A handful of employees on strike from Omnova Solutions gathered at the Lowndes County Courthouse Tuesday morning, hoping the day”s National Labor Relations Board hearing between Omnova attorneys and the Local 748-L union would provide some hope that the ongoing strike will end soon so they can return to work in what they hope will remain a union-led company.
Approximately 172 union workers went on strike May 21, 2010, after refusing to agree to a new contract they say would have caused them to lose incentives, seniority and shift rights. Omnova hired 140 replacement workers, who then petitioned the NLRB for an election to make Omnova a non-union plant.
Both strikers and replacement workers voted in the July election, but ballots on both sides were immediately cast into question, with the union”s position being that the replacement workers were not eligible to vote, and Omnova officials stating that a number of the temporary replacements were converted to permanent replacements, rendering the replaced union workers ineligible to vote.
Further complicating the issue, some strikers who voted have since retired, and others, according to company officials, did not fill out their ballots according to the directions, rendering those votes ineligible.
Attorneys for both parties spent the majority of the day sifting through reams of documents, painstakingly labeling them and trying to determine which concessions each side was willing to make before the case goes before NLRB for a final decision on which workers” ballots will be counted, and, ultimately, whether the union will be decertified.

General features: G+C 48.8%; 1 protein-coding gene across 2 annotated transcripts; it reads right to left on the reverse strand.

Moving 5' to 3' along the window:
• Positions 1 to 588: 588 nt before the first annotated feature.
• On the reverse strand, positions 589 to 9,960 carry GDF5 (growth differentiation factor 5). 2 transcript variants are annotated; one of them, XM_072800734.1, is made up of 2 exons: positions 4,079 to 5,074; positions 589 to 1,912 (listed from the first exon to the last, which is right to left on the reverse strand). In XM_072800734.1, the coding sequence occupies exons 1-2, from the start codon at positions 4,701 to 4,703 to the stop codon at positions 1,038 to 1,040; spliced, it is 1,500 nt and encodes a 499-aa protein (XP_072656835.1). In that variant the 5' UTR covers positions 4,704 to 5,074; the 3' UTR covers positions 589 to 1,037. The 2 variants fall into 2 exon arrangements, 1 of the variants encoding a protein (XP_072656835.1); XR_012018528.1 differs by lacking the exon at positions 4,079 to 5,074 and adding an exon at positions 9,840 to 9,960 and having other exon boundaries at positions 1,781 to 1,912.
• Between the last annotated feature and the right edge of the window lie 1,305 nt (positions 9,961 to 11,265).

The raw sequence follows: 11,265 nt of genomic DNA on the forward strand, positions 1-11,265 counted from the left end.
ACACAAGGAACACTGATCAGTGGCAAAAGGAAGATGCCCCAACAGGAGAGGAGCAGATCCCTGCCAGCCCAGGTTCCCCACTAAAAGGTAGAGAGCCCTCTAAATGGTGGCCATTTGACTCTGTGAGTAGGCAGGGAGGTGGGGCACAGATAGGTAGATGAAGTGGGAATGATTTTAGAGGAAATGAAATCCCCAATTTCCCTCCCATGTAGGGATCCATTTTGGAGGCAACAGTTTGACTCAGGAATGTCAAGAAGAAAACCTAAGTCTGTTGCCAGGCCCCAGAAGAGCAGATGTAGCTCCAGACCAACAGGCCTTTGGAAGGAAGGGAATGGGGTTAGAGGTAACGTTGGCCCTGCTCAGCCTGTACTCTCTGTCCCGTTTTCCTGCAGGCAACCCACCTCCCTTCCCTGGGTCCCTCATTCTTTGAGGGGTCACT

After hours of wrangling, both sides — maintaining their original positions — agreed that should Omnova prevail in the legal argument, the votes of 32 strikers will be counted in order of seniority.
Lawyers from both sides must file briefs by Oct. 3, but it could be the end of the year before a decision is made.
”Everybody wants to have a job”
Oswald Stevenson was one of the strikers who paced the courthouse halls during breaks, hoping for resolution. He worked for Omnova 23 years before the strike, and he enjoyed his job as a receiving utility clerk. He”d like to get back to work.
But he”s a survivor, he said. The strike has taught him a lot of things, like how much his wife does around the house and what a good woman she is to stand beside him. It”s taught him to slow down and enjoy the fleeting days with his 12-year-old daughter.
Back when he worked 12-hour shifts, seven days a week, he didn”t get to do all the things he wanted his family.
Still, times are tough, and the $15.97 an hour he used to make is missed. He said he has applied for “every manufacturing job in this county,” but he has been turned down for them all.
There is a stigma the striking employees have to overcome. It makes finding new employment hard.
“We”ve got a right to strike,” Stevenson said. “We”re not breaking the law. Everybody”s here today because somebody stood up for them in the past. This is about life. Right and wrong.”
He has learned to make do with less. A lot of the things he once thought he needed aren”t so important after all. Even once the strike is over, he”s not sure he will return to Omnova. It depends on what happens.
In an ideal world, he wouldn”t need a union, he said. He shows up on time and does his job. But he supports the union and wants to see the company remain union-led.
Meanwhile, he”ll keep looking for work.
“Everybody wants to have a job,” he said. “That”s the American way. … But Christians don”t live in fear. You wake up in the morning and thank God for what you”ve got.”
Carmen K. Sisson is the former news editor at The Dispatch.
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